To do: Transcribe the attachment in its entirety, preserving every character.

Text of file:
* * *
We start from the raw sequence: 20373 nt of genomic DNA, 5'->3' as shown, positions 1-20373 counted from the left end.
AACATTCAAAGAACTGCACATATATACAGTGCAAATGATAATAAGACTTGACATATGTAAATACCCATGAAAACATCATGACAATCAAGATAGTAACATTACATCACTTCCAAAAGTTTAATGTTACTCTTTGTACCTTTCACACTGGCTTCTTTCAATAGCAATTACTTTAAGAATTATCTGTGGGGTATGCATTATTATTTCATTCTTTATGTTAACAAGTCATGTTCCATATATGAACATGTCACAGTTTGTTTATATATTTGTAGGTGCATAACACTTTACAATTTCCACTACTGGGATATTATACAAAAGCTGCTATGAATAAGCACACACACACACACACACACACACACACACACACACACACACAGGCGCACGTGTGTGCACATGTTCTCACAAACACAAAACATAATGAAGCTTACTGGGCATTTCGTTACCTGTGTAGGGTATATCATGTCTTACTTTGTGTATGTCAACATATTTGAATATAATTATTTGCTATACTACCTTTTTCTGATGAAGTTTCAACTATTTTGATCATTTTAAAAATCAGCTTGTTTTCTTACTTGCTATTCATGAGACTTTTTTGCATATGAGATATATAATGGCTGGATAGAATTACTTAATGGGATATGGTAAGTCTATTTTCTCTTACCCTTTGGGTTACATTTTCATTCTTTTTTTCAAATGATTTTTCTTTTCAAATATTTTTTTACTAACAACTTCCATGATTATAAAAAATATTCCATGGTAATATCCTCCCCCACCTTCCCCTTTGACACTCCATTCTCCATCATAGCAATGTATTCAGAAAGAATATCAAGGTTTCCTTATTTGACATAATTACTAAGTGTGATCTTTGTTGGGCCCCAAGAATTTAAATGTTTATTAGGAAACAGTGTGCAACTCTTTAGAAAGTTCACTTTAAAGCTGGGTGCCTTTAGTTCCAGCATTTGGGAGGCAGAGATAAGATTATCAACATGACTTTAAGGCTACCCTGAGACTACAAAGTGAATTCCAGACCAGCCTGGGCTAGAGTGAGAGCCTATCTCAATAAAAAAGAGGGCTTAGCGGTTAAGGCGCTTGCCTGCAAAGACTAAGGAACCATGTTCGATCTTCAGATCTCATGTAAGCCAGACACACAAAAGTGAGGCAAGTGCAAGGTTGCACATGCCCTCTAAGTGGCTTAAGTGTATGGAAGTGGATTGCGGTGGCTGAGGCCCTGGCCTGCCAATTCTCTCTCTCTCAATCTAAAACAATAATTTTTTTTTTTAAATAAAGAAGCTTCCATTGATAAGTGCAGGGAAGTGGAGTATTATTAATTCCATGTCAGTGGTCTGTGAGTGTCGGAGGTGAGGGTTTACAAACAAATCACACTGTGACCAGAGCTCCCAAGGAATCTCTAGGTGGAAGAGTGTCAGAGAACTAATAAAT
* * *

We start from the raw sequence: 20373 nt of genomic DNA, 5'->3' as shown, positions 1-20373 counted from the left end.
AACATTCAAAGAACTGCACATATATACAGTGCAAATGATAATAAGACTTGACATATGTAAATACCCATGAAAACATCATGACAATCAAGATAGTAACATTACATCACTTCCAAAAGTTTAATGTTACTCTTTGTACCTTTCACACTGGCTTCTTTCAATAGCAATTACTTTAAGAATTATCTGTGGGGTATGCATTATTATTTCATTCTTTATGTTAACAAGTCATGTTCCATATATGAACATGTCACAGTTTGTTTATATATTTGTAGGTGCATAACACTTTACAATTTCCACTACTGGGATATTATACAAAAGCTGCTATGAATAAGCACACACACACACACACACACACACACACACACACACACACACAGGCGCACGTGTGTGCACATGTTCTCACAAACACAAAACATAATGAAGCTTACTGGGCATTTCGTTACCTGTGTAGGGTATATCATGTCTTACTTTGTGTATGTCAACATATTTGAATATAATTATTTGCTATACTACCTTTTTCTGATGAAGTTTCAACTATTTTGATCATTTTAAAAATCAGCTTGTTTTCTTACTTGCTATTCATGAGACTTTTTTGCATATGAGATATATAATGGCTGGATAGAATTACTTAATGGGATATGGTAAGTCTATTTTCTCTTACCCTTTGGGTTACATTTTCATTCTTTTTTTCAAATGATTTTTCTTTTCAAATATTTTTTTACTAACAACTTCCATGATTATAAAAAATATTCCATGGTAATATCCTCCCCCACCTTCCCCTTTGACACTCCATTCTCCATCATAGCAATGTATTCAGAAAGAATATCAAGGTTTCCTTATTTGACATAATTACTAAGTGTGATCTTTGTTGGGCCCCAAGAATTTAAATGTTTATTAGGAAACAGTGTGCAACTCTTTAGAAAGTTCACTTTAAAGCTGGGTGCCTTTAGTTCCAGCATTTGGGAGGCAGAGATAAGATTATCAACATGACTTTAAGGCTACCCTGAGACTACAAAGTGAATTCCAGACCAGCCTGGGCTAGAGTGAGAGCCTATCTCAATAAAAAAGAGGGCTTAGCGGTTAAGGCGCTTGCCTGCAAAGACTAAGGAACCATGTTCGATCTTCAGATCTCATGTAAGCCAGACACACAAAAGTGAGGCAAGTGCAAGGTTGCACATGCCCTCTAAGTGGCTTAAGTGTATGGAAGTGGATTGCGGTGGCTGAGGCCCTGGCCTGCCAATTCTCTCTCTCTCAATCTAAAACAATAATTTTTTTTTTTAAATAAAGAAGCTTCCATTGATAAGTGCAGGGAAGTGGAGTATTATTAATTCCATGTCAGTGGTCTGTGAGTGTCGGAGGTGAGGGTTTACAAACAAATCACACTGTGACCAGAGCTCCCAAGGAATCTCTAGGTGGAAGAGTGTCAGAGAACTAATAAAT